Herein find my account of another session at the Indiana Energy Conference, entitled “Exploring Emerging Energy Issues” and held on the campus of IUPUI on Oct. 3.
If you go to conferences, you know that after lunch is the killer spot. Everyone’s digestive system has overtaken all other systems, including the intellectual one. So after the lunch session, I was prepared to spend time catching up on email, perhaps start writing about the presentations I’d just seen.
Instead, I was mesmerized by the speaker.
Dr. Fred Beach, University of Texas, took the stage and briefly introduced himself. A chemical engineer. Spent 25 years in the navy. Flew fighter jets. Was shot at. Had to eject from his plane. A no-nonsense sort of fellow.
Over and over Beach stressed that he was “not an environmentalist.” He said he is “fuel agnostic.” He is an engineer. And as an engineer he is into efficiency.
Everything else comes second. Efficiency is king.
Here in Indiana, where coal is king, efficiency is anything but.
In fact, as Beach showed a graph displaying the amount of thermal energy wasted when it comes to fossil fuel production, he proclaimed it: “gross,” “abysmal,” “sucks,” and finally, “unsustainable.” It is, he said, only 30% efficient.
So how do you REALLY feel, Dr. Beach?
“Coal is dead in this country,” he proclaimed, to a pin-drop quiet auditorium. “This is not going to get us where we need to go.”
He shook his head in sympathy at the largely Hoosier crowd at the IUPUI University Place Conference Center — many of whom were connected to the coal and petroleum industries.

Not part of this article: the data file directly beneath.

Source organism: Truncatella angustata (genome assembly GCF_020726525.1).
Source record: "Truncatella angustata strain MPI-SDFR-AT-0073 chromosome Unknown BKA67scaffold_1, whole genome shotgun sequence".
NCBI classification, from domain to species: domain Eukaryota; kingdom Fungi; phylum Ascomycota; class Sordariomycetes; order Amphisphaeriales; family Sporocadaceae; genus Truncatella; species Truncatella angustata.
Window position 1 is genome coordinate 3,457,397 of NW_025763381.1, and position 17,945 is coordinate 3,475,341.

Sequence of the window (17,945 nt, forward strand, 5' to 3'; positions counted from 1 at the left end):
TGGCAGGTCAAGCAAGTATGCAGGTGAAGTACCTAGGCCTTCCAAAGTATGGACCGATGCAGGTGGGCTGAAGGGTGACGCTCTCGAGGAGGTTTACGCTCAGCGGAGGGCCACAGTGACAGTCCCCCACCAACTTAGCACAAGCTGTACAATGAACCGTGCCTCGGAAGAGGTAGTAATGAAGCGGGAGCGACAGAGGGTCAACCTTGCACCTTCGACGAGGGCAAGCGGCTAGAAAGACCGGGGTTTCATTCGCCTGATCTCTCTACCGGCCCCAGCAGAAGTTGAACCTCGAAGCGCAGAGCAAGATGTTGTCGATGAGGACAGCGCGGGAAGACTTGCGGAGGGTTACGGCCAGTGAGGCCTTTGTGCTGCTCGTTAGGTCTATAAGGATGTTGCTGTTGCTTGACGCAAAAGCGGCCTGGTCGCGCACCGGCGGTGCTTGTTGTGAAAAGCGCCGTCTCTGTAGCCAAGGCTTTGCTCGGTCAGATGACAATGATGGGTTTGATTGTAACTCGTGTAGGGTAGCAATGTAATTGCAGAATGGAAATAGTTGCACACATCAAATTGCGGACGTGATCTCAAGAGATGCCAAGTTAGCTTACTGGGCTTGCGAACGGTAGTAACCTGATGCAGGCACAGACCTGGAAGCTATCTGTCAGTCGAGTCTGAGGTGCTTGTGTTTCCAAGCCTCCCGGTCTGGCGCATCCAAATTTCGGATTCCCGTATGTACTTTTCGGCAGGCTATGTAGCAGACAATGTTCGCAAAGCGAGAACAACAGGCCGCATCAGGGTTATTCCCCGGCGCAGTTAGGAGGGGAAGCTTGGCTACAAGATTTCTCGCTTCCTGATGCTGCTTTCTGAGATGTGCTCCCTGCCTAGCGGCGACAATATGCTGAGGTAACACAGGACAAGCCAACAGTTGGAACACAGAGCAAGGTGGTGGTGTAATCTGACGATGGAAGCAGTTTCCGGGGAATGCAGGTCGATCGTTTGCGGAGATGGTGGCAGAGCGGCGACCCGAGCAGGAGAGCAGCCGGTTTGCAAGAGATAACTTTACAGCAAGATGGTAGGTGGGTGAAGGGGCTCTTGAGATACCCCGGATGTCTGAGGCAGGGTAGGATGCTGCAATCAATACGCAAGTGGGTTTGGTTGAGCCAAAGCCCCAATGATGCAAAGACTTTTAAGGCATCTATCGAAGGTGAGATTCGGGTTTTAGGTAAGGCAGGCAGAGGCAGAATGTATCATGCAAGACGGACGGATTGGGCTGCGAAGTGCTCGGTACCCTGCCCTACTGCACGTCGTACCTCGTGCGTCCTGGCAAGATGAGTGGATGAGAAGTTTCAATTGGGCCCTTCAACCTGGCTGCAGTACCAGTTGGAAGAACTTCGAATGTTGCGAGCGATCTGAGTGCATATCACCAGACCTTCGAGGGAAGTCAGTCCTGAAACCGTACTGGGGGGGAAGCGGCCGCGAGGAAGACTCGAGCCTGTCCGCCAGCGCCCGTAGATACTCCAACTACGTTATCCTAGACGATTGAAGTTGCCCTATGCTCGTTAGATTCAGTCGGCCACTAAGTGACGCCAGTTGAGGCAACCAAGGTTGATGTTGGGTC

He said that even beyond the EPA’s new regulations, our coal plants are old and will have to be replaced. Will it be replaced by fossil fuels?
He said no, it shouldn’t.
With fossil fuels, we are throwing away two-thirds of our energy — something we’ve been perpetuating because the relative low cost of coal, and now, the rock bottom prices of natural gas.
Some answers? Beach said he liked combined heat and power (CHP), otherwise known as cogeneration. In CHP, a heat engine or power station, for example, generates electricity, but it’s possible to capture the useful heat that is a byproduct of that process. In other words it’s less wasteful and thus more efficient.
Future of electricity generation, he said is locally generated energy, from CHPs to fuel cells, solar and wind, to name a few. Beach called himself a “closet nuke” — i.e. an enthusiast for nuclear power — but noted its downsides, including the high cost to build and the massive amounts of water needed to operate.
All in all, Beach had us spellbound. With his transpartisan approach — I couldn’t possibly guess his politics, etc. — his common sense perspective was clarifying. Looking for a compelling speaker for your next energy conference.
Bring Beach back to Indiana.